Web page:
Background & Aims: Adverse events (AEs) including reactivation of herpes zoster (HZ) and venous thromboembolism (VTE) have been reported from clinical trials of tofacitinib in ulcerative colitis (UC). We investigated the incidence rates of AEs in a real-world study of UC patients given tofacitinib. Methods: We collected data from 260 patients with UC in the Tofacitinib Real-world Outcomes in Patients with ulceratIve colitis and Crohn's disease consortium study, performed at 6 medical centers in the United States. Patients were followed up for a median of 6 months (interquartile range, 2.7–11.5 mo). AEs were captured using a standardized data collection instrument before study initiation and at weeks 8, 16, 26, 39, and 52. Serious AEs were defined as life-threatening or resulting in a hospitalization, disability, or discontinuation of therapy. Logistic regression was performed to examine risk factors for AEs. Results: AEs occurred in 41 patients (15.7%); most were infections (N = 13; 5.0%). The incidence rate of any AE was 27.2 (95% CI, 24.4–30.7 per 100 patient-years of follow-up evaluation). Fifteen were serious AEs (36.6% of AEs), and tofacitinib was discontinued for 12 patients (4.6% of cohort). The incidence rates of serious AEs was 10.0 (95% CI, 8.9–11.2 per 100 patient-years of follow-up evaluation). Five patients developed HZ infection and 2 developed VTE (all receiving 10 mg tofacitinib, twice per day). Conclusions: Real-world safety signals for tofacitinib are similar to those for clinical trials, with AEs reported from almost 16% of patients. HZ infection and VTE occurred in patients receiving 10 mg tofacitinib twice per day. These results support dose de-escalation after induction therapy, to reduce the risk of AEs.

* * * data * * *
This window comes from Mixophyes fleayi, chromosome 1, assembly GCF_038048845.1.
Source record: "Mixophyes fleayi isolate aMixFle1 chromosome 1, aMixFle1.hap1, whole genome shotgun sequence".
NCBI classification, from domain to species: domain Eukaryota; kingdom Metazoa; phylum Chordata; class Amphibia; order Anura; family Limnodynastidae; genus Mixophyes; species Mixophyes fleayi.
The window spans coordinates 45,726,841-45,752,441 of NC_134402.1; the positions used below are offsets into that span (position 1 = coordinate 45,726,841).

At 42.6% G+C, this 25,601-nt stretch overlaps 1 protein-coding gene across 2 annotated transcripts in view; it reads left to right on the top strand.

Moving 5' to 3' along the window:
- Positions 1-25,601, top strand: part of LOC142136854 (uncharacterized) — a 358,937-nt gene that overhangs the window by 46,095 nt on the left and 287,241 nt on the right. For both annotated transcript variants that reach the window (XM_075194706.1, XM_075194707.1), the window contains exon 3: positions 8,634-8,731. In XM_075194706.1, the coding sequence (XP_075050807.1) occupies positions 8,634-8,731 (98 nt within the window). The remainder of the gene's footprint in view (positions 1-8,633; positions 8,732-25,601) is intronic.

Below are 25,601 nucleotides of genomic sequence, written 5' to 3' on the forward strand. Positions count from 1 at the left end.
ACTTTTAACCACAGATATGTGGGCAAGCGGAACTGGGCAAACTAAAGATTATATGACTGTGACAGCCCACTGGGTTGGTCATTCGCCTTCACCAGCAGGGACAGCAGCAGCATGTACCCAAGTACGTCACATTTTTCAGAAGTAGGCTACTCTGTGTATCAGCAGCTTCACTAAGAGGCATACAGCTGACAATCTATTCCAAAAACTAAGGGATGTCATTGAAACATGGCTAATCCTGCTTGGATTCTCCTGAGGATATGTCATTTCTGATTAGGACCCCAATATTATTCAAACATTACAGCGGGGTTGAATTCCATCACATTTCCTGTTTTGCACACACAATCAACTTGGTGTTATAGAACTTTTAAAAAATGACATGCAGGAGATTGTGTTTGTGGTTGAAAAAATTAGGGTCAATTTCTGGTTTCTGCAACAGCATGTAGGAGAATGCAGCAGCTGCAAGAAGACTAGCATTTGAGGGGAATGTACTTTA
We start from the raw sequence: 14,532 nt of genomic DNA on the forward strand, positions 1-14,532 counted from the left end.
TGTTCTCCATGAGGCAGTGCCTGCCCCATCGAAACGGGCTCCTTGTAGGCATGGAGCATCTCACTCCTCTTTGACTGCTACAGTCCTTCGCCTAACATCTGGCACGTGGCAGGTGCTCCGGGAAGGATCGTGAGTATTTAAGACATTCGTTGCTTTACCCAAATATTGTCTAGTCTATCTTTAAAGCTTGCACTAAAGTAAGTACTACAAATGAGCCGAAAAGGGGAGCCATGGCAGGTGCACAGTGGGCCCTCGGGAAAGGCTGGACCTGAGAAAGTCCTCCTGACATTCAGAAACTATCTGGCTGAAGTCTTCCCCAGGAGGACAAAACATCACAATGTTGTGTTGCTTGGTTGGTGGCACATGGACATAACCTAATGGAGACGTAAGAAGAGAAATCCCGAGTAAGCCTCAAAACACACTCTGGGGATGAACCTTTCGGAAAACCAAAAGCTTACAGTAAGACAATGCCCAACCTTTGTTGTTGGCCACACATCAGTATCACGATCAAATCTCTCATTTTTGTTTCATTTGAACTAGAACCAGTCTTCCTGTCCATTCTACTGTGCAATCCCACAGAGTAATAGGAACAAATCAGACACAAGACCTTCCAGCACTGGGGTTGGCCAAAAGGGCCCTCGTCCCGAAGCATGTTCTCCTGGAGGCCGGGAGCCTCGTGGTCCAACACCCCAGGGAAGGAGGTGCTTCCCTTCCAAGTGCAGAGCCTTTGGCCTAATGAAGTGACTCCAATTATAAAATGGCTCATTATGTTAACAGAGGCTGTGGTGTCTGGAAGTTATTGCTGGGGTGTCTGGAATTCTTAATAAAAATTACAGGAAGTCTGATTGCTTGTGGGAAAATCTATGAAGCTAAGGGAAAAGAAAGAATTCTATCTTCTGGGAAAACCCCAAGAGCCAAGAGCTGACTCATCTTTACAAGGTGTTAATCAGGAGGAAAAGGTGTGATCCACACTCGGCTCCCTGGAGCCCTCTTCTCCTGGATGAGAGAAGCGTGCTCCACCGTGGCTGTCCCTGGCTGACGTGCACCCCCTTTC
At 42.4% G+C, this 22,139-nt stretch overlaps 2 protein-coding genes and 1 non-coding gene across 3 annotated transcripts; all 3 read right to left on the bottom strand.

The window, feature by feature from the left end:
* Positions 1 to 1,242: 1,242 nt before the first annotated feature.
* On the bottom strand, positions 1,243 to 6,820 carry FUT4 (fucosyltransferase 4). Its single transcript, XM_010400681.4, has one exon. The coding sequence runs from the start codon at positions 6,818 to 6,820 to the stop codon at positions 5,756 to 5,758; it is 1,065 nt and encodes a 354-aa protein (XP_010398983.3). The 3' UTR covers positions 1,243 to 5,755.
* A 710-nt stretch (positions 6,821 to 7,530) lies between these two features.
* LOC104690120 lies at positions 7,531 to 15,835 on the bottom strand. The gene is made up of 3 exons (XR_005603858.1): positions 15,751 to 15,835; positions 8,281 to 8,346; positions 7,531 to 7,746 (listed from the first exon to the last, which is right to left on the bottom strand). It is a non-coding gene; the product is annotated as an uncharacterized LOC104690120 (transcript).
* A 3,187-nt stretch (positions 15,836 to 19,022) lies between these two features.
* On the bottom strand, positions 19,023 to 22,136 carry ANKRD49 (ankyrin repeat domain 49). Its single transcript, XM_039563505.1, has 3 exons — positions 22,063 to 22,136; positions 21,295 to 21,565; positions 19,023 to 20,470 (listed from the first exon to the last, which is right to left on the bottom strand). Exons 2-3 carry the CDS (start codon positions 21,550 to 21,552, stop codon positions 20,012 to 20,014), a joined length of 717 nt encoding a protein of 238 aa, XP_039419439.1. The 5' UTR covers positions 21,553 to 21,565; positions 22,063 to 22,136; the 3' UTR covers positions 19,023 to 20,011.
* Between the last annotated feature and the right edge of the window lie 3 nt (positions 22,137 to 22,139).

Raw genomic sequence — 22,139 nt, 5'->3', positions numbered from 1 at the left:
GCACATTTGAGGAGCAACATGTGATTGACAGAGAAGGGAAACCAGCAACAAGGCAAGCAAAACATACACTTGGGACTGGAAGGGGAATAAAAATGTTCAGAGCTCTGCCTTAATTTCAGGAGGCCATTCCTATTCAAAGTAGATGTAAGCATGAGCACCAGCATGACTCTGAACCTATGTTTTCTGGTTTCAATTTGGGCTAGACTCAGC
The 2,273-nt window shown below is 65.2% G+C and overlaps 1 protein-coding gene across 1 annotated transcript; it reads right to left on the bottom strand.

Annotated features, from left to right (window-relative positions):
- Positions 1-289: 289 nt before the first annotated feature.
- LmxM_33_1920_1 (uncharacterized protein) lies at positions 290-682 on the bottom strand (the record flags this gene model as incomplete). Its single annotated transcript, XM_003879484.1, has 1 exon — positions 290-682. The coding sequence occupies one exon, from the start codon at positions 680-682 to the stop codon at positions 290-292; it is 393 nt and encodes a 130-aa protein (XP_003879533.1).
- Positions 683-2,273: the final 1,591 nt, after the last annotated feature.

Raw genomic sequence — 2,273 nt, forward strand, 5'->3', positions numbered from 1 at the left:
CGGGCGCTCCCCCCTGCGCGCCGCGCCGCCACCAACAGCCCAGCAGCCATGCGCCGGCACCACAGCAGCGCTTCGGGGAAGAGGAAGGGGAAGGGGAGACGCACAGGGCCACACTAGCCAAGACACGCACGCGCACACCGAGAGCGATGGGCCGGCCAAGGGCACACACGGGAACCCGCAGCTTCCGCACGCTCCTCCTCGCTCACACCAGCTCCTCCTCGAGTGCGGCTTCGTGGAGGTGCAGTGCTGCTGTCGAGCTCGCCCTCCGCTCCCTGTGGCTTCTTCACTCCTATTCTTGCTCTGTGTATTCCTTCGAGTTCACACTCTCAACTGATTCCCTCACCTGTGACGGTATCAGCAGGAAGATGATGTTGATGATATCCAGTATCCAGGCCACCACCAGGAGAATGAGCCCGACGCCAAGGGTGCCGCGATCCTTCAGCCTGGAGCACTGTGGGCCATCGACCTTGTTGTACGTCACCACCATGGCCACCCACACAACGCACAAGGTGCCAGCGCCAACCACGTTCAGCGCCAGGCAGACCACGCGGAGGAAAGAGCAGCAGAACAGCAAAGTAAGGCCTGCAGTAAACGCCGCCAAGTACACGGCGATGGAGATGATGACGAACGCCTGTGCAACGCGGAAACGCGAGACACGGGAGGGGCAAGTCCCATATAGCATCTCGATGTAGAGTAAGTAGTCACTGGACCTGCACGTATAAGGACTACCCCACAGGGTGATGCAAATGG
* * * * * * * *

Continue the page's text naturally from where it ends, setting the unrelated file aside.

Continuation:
- Janus Kinases/Antagonists and Inhibitors
- Side Effect